The Cambridgeshire & Peterborough Combined Authority Board have agreed to allocate £486,297 to two schemes to support young people and adults.
The money, which the Combined Authority received from the Department of Education, will be used to improve employment prospects of people aged 16-to-24, who will be leaving education this summer having been unable to secure employment, training or a place on a higher-level education course.
The funding will be split between two schemes, sector-based work academies and high value courses.
The sector-based work academies scheme is designed to help young people build confidence to improve their job prospects and enhance their CV. Sector-based work academies can last up to 6 weeks and have 3 main components: pre-employment training, a work experience placement and a guaranteed job interview.
High value courses exist to support school and college leavers who are at higher risk of becoming not in education, employment, or training because of Covid-19. The one-year offer includes fully funded Level 2 and Level 3 qualifications to help young people gain skills to improve their future employment prospects.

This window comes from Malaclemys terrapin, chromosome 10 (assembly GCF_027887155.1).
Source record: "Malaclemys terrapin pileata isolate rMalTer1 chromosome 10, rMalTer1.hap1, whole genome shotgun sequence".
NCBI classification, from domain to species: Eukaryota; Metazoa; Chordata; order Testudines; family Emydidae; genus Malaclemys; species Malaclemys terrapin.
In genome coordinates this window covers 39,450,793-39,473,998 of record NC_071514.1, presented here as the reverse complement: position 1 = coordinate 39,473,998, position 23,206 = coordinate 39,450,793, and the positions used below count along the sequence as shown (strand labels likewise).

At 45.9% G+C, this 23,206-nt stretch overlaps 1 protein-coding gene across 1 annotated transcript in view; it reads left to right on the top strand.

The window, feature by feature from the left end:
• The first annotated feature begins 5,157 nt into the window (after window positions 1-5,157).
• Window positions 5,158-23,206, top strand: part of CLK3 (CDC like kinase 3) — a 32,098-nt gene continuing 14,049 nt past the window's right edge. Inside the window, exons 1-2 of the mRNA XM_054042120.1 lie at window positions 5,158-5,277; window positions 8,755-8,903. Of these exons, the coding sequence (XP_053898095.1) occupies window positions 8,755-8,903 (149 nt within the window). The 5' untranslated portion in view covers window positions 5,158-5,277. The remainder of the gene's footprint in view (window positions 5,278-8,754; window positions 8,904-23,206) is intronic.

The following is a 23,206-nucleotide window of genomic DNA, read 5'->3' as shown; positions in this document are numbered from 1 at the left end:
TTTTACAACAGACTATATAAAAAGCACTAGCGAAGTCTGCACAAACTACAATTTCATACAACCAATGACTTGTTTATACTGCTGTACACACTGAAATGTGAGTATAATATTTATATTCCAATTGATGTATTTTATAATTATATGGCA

Mayor Palmer said:
“This additional funding will help us to increase the support we are able to offer to young people across Cambridgeshire and Peterborough who have been impacted by the Covid-19 pandemic.
“With the funding we will be investing in the creation of sector-based work academies to help young people at risk of long-term unemployment into the work place and will also fund enhanced one-year classroom based courses for 18 and 19-year old students; who’ve left school or college with no job, apprenticeship, placement, university or course to go to.
“I think the work that the team has done to get this additional funding from the Department for Education is extraordinary, it shows just what we can deliver through our devolved Adult Education Budget.
“The ability for us to get funding like this in the middle of the Covid-19 response allows us to work with our providers to make a real difference to school and college leavers at a time when they need that support.”